Kapur hopes to end title drought
The winner of the Volvo event in 2005, is looking forward to a return to the magnificent Thai Country Club for the $ 750,000 event.
Rising star Shiv Kapur will make one last bid for a title at the season-ending Volvo Masters of Asia next week as he attempts to end his year with a victory.
The talented golfer, winner of the Volvo event in 2005, is looking forward to a return to the magnificent Thai Country Club from December 6-9 for the elite $ 750,000 event, exclusive to the top 60 players from the Asian Tour's UBS Order of Merit.
"It's always good to go back to the Volvo Masters of Asia. I love the way the golf course sets up for me. I think I put too much pressure on myself last year trying to defend and now that the pressure is off, I'm going back to a golf course that I love and my game is heading in the right direction. I'm pretty excited," said Kapur.
Currently ranked 11th on the UBS Order of Merit, Kapur also enjoyed a fairly successful campaign in Europe where he retained his playing privileges for 2008 by finishing 97th on the money list. However, the Indian feels he has yet to fulfil his ambitions for 2007.
"To be honest, I've not been pleased with the year. I started off pretty well but in the middle I had a bad patch. Overall, I'm happy as my game is improving and it's going in the right direction but I am not pleased with my overall season," he said.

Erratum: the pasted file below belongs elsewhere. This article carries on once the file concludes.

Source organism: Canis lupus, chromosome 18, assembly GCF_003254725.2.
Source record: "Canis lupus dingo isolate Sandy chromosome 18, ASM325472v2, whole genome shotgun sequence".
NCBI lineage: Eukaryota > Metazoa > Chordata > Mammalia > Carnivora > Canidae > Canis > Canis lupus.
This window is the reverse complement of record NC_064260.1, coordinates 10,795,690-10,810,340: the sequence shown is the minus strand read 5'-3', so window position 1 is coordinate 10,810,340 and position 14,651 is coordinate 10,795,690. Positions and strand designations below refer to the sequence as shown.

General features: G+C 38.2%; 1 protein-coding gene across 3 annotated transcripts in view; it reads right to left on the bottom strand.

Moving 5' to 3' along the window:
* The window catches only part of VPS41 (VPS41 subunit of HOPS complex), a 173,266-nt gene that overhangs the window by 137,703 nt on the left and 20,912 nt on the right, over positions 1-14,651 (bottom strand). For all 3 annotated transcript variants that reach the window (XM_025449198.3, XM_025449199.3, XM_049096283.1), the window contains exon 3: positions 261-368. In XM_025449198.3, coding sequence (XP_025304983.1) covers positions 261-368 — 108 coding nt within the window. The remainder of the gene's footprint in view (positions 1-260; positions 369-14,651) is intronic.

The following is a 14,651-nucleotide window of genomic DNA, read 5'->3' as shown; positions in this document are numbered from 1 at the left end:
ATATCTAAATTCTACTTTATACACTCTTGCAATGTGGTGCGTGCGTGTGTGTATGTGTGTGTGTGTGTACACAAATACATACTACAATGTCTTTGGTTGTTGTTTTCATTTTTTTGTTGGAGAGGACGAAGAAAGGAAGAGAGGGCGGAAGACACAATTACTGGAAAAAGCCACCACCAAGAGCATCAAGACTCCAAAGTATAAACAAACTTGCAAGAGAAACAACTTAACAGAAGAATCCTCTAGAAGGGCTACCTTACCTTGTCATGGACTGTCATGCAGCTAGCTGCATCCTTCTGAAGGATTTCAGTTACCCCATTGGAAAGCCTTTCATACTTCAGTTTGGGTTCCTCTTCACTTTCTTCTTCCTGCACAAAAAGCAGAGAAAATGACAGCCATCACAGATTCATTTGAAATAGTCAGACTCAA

Two main faults crept into Kapur's otherwise sturdy game. His driving let him down following swing changes he made while he also admitted becoming overly anxious to taste victory again following his success in the 2005 Volvo Masters of Asia which helped him win the Rookie of the Year award.
"I made some swing changes but it's always going to be an excuse. My strength has always been driving the ball on to the fairway and I've got to get back to doing that regularly.
"It's getting better, it's improving. I'm happy with the progress. I've tried to go back to my old normal swing. I guess it's live and learn," said Kapur, who has posted two top-10s in 10 starts on the Asian Tour this season.
"One thing that I learned this year is that you can't be in a hurry. You have to be patient. It's easier said than done but I'm learning. Hopefully it (winning) will happen before the end of the year."
Kapur said his manager Andrew "Chubby" Chandler, who also manages the likes of Ernie Els, Lee Westwood and Darren Clarke, sat him down for a pep talk after he had missed 10 cuts from 14 events during the mid-season.
"At the start of the year, I said I wanted to win a tournament and there's not many left. As long as I can keep contending, I'm sure it'll come. Chubby told me to be patient. He said 'don't be in a hurry to get to your goal' and that I'm good enough to get there one day. I know now that you can't try and win. You have to let yourself win. Once you put yourself in position often enough, it'll happen," said Kapur.